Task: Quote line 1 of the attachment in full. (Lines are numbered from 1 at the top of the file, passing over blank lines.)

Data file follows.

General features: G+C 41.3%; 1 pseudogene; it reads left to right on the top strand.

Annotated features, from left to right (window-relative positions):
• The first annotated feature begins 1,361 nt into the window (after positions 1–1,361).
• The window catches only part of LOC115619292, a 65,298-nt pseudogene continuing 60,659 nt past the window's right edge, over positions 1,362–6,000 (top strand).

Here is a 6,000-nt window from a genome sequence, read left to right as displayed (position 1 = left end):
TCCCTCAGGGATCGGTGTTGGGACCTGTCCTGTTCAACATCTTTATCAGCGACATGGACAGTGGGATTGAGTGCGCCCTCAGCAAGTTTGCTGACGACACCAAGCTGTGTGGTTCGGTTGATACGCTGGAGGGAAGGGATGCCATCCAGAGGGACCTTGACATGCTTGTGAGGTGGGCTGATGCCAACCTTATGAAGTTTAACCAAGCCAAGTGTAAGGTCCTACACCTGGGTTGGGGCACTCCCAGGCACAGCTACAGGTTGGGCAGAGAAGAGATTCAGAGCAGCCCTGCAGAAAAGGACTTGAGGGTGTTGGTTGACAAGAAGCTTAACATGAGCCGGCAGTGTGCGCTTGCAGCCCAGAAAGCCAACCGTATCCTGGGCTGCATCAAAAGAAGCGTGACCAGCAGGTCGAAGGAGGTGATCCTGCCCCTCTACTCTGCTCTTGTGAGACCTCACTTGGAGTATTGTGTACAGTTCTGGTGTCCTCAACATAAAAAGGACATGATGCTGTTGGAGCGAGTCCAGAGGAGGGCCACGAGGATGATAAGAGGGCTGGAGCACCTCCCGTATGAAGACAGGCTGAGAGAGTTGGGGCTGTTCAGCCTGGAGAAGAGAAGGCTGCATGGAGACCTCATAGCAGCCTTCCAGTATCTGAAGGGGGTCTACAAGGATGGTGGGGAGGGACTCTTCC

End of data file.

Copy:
General features: G+C 41.3%; 1 pseudogene; it reads left to right on the top strand.